Off-licence chain Threshers has bought 200 sites from its collapsed rival Unwins, it has been confirmed.
Wine experts say Unwins failed to keep up with changing trends
Administrators at Unwins said the deal was concluded overnight, and that it was Threshers' intention to reopen the stores as soon as possible.
Joint administrator Myles Halley from KPMG said Threshers hoped to make approximately 1,200 jobs available.
Unwins went into administration on 19 December, with 381 shops closing and 1,800 staff losing their jobs.
Threshers will eventually convert the 200 Unwins stores to the Threshers brand, said administrator Myles Halley from KPMG.
"This is a good outcome for all concerned," said Mr Halley.
"We appreciate it has been a very difficult and uncertain time for staff, particularly in the run-up to Christmas."
Wine experts said Kent-based Unwins failed because its wine ranges failed to keep up with changing trends.
In turn, it has inevitably been affected by the vast growth in people buying their wines from supermarkets.
With its outlets centred around London and the South East, it was also hit by the growth in "booze cruises" - people going across to France and Belgium to buy their alcohol.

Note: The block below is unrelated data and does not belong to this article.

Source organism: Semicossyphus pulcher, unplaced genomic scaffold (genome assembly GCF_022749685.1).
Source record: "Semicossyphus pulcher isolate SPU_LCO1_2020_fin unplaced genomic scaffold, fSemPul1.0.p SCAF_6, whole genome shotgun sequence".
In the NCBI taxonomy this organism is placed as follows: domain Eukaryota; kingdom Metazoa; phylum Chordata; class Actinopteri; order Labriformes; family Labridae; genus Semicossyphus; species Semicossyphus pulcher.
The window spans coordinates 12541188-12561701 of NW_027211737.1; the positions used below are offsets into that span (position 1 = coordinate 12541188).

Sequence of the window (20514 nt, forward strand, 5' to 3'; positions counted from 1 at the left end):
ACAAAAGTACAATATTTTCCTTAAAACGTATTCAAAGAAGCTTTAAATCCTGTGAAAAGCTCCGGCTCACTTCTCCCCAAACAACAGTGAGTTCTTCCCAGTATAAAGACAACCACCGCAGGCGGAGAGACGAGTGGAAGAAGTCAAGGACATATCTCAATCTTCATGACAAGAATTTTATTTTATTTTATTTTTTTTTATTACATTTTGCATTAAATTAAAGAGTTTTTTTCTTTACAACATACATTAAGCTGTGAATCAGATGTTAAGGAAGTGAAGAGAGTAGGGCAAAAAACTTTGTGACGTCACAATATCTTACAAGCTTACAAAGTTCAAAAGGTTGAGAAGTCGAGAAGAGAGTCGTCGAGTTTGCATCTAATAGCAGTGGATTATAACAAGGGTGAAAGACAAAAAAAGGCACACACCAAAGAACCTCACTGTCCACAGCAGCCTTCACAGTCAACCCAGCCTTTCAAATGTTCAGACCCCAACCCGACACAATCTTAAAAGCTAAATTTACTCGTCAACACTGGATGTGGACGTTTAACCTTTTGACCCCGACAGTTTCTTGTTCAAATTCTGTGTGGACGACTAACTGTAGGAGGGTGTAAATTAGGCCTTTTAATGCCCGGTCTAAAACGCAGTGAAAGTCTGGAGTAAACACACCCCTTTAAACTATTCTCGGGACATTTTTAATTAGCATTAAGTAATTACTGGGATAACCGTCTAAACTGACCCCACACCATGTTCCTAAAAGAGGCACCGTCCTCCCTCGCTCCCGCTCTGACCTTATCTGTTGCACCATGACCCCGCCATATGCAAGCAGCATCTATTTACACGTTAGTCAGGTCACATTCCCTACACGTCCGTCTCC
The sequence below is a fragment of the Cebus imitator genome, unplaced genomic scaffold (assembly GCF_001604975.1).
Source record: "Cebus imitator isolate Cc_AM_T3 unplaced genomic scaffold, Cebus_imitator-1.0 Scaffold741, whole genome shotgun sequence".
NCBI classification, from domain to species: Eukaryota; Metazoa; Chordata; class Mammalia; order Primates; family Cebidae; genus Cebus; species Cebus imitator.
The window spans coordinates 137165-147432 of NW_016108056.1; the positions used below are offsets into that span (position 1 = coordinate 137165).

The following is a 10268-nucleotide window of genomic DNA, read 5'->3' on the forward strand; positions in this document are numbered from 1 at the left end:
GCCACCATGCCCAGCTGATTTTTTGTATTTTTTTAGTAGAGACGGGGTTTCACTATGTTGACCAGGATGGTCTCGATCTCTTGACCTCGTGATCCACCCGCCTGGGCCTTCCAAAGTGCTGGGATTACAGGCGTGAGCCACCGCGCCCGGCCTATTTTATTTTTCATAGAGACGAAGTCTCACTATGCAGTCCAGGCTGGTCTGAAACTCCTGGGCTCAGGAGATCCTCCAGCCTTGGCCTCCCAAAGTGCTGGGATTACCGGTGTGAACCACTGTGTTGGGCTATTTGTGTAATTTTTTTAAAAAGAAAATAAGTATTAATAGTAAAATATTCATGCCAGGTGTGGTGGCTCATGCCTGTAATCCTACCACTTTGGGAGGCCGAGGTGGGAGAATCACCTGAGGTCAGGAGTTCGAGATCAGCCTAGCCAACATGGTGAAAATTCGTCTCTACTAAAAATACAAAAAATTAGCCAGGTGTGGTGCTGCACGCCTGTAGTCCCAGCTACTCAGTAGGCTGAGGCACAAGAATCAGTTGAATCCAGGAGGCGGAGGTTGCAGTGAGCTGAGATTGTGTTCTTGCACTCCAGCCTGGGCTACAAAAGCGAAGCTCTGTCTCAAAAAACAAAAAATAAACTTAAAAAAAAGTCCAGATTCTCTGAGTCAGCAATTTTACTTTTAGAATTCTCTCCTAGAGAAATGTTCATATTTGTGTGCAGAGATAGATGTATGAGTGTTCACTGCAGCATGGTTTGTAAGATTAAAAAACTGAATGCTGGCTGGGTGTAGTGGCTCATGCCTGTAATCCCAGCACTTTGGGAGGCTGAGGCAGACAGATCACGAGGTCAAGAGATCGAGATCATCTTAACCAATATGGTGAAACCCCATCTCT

It was a family-owned firm until March of this year, when it was sold for £32m to private equity firm DM.
Threshers has 2,000 UK stores
The chain suffered problems in recent weeks after suppliers refused to deliver stock unless they were paid upfront.
With no stock left to trade with the firm began making excessive losses.
Retail union Usdaw, which represents a number of Unwins staff, welcomed the announcement of the Threshers' deal.
"This is great news for our members who were facing a very bleak Christmas and will give many of them new hope they will have a job in 2006," says Usdaw national officer Joanne McGuinness.
The Thresher group has around 2,000 shops in the UK including the Wine Rack, Victoria Wine and Bottoms Up chains.